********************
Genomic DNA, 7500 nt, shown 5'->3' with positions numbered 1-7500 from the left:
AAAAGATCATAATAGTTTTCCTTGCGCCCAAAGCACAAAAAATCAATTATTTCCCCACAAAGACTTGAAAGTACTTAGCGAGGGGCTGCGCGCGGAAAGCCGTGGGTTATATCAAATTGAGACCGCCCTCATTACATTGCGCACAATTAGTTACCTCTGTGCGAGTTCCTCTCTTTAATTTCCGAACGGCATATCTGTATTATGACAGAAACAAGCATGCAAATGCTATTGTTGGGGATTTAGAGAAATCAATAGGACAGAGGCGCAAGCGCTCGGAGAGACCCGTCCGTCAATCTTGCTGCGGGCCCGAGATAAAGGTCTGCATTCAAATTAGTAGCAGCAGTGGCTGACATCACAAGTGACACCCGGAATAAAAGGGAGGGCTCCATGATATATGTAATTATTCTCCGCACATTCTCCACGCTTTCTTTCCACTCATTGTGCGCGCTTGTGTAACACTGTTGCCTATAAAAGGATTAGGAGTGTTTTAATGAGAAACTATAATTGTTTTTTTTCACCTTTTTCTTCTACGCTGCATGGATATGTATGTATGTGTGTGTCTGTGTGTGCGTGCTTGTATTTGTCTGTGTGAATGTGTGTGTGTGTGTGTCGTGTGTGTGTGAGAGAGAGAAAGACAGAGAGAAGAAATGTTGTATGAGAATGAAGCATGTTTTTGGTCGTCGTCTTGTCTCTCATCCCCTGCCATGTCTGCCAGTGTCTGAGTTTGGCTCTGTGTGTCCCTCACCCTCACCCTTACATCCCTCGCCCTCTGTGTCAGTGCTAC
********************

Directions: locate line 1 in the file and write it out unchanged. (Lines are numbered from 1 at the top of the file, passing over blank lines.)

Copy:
Genomic DNA, 7500 nt, shown 5'->3' with positions numbered 1-7500 from the left: